A year ago at this time, Hulk Hogan was parading a group of retired or out-of-work actors (i.e. Frank Stallone, Todd Bridges) and former stars (Butterbean) in front of TV screens under the umbrella of his Celebrity Championship Wrestling promotion. CCW died a quick death, hastened by the National Enquirer leaking out the result of the pre-taped competition (ex-basketball star Dennis Rodman became the lone champion of CCW) weeks before the series ended. A few months earlier, Hogan fronted a revival of the 80's series, American Gladiators, but interest faded in the summer heat, despite the presence of MMA starlet Gina Carano and, in the second "season", wrestler Matt Morgan, currently with TNA (Total Nonstop Action).
Those relative failures, coupled with the incessant tabloid media coverage of the collapse of Hogan's marriage, daughter Brooke's flagging singing career (that she released a 2nd album was a miracle), and son Nick's legal troubles, should've been signs that it was time for Hogan, not yet 60, to quietly walk away from the spotlight that has been like his best friend for nearly 30 years. Unfortunately, that spotlight is like an addictive drug. It's what makes the man born Terry Bollea feel as if he's still relevant in the here and now, even though his profession has long since moved forward without him.
Over the summer, word got out that Hogan was planning a tour of Australia, something he could've done while with WWE in 2002-3, but didn't. He lured old nemesis Ric Flair out of retirement, and had a number of other ex-WWE wrestlers committed to the tour. Hogan would dust off the red & yellow and wrestle Flair in the main event on the tour. Money in the bank, right?
Apparently not. In New York today to promote his new book, Hogan dropped a major bombshell. He had signed with TNA, which already has a number of ex-WWE & WCW stars on their roster, including Scott Steiner and Kurt Angle. TNA co-owner Dixie Carter (not the actress) is convinced that bringing in veterans like Angle, Steiner, and now Hogan and possibly Flair as well, will mean higher ratings predicated on name value, even though the talent is on the downside of their careers. However, showcasing those veterans is at the expense of younger, hungrier wrestlers like Morgan, current champion AJ Styles, Alex Shelley, Eric Young, Chris Sabin, and Jay Lethal, who have to jockey for prime positions on the weekly cards (taped 2-3 weeks in advance). Angle & Steiner were recently part of the company's NWO-esque faction, the Main Event Mafia, but neither is really a true draw any more than Hogan is.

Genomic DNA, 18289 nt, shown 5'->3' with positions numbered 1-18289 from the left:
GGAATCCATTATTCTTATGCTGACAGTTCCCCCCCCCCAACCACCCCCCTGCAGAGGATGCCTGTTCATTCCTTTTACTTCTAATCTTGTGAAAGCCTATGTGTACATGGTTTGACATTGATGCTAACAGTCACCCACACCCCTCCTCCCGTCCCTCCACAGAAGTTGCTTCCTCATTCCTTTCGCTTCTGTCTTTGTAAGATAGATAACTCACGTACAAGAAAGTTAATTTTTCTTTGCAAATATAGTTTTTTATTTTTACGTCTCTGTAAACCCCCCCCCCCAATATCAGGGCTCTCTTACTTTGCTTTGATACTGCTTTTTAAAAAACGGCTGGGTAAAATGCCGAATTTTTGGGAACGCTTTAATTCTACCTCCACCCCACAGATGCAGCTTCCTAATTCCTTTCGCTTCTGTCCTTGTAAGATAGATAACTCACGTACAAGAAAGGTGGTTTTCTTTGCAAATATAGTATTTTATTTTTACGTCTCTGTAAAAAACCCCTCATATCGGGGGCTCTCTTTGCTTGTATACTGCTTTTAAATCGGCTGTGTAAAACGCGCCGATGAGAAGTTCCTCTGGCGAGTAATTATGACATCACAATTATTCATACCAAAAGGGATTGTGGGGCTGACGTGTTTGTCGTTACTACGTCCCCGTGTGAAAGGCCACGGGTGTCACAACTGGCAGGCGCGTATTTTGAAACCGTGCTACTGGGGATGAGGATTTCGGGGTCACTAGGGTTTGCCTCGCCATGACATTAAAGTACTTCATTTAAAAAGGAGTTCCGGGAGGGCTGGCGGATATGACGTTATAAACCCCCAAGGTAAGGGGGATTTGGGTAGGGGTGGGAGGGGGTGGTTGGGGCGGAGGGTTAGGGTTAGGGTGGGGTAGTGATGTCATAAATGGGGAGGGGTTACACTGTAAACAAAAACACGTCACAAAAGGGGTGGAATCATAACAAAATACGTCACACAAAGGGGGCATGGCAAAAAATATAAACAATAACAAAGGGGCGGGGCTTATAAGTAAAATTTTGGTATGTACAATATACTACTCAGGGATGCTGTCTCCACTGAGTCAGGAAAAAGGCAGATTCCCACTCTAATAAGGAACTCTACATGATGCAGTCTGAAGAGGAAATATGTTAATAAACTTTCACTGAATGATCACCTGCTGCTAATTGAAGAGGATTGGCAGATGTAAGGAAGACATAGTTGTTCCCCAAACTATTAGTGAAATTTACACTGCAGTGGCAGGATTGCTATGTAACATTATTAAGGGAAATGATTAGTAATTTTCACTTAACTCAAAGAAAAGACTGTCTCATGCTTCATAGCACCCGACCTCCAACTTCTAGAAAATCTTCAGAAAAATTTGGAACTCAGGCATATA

Just last week, TNA initiated a storyline that suggests that it's time for veterans like Angle to step aside and let the younger wrestlers have their spotlight. Bringing in Hogan kills that entire angle dead, unless he can be sold on the idea that, yes, his time in the ring is over. He wanted to be put in the role of a figurehead executive in WWE, or so they said, and that may be what awaits him this time.
In the short term, there will be a boost in the ratings, but that's all there's going to be. There are already the rumors that with Hogan and former boss Eric Bischoff on board, TNA may be bold enough to move Impact to Mondays and challenge WWE Raw head to head. I don't see it happening.
In Tennessee, Jeff Jarrett, the now-silent co-owner of TNA, sits and waits for the opportunity to return to work, knowing that his business partner, Carter, is so much a mark for the veterans she's signed, she doesn't realize the baggage that comes with the fading stars. Jarrett was there when WCW collapsed nearly a decade ago. He doesn't want to see it happen to his own company, but what can he do when he's been pushed aside in favor of Angle, who now has Carter's ear, it seems.
George Santayana was right. Those who fail to remember history are doomed to repeat it. I've used that line about TNA virtually from the get-go, nearly 7 1/2 years ago. Now, more than ever, it may ring true enough to sound the death knell for TNA, and adding Hogan may be the straw that breaks this camel's back.